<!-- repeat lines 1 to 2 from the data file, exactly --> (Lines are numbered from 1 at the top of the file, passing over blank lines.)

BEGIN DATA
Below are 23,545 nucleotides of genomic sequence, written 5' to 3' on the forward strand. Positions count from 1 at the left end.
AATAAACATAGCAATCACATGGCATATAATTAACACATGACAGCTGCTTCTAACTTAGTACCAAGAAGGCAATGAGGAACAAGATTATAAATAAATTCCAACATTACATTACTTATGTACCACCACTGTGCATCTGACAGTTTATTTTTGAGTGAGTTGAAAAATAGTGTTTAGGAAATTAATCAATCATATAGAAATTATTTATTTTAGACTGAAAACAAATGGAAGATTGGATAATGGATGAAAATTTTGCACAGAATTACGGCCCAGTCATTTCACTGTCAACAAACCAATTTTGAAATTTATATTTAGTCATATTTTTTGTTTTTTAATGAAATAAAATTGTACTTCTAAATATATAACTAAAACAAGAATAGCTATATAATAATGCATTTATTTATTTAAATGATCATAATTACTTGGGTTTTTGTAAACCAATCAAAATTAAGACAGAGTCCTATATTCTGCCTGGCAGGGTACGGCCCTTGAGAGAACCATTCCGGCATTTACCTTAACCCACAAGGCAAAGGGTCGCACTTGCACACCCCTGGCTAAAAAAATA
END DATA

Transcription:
Below are 23,545 nucleotides of genomic sequence, written 5' to 3' on the forward strand. Positions count from 1 at the left end.
AATAAACATAGCAATCACATGGCATATAATTAACACATGACAGCTGCTTCTAACTTAGTACCAAGAAGGCAATGAGGAACAAGATTATAAATAAATTCCAACATTACATTACTTATGTACCACCACTGTGCATCTGACAGTTTATTTTTGAGTGAGTTGAAAAATAGTGTTTAGGAAATTAATCAATCATATAGAAATTATTTATTTTAGACTGAAAACAAATGGAAGATTGGATAATGGATGAAAATTTTGCACAGAATTACGGCCCAGTCATTTCACTGTCAACAAACCAATTTTGAAATTTATATTTAGTCATATTTTTTGTTTTTTAATGAAATAAAATTGTACTTCTAAATATATAACTAAAACAAGAATAGCTATATAATAATGCATTTATTTATTTAAATGATCATAATTACTTGGGTTTTTGTAAACCAATCAAAATTAAGACAGAGTCCTATATTCTGCCTGGCAGGGTACGGCCCTTGAGAGAACCATTCCGGCATTTACCTTAACCCACAAGGCAAAGGGTCGCACTTGCACACCCCTGGCTAAAAAAATA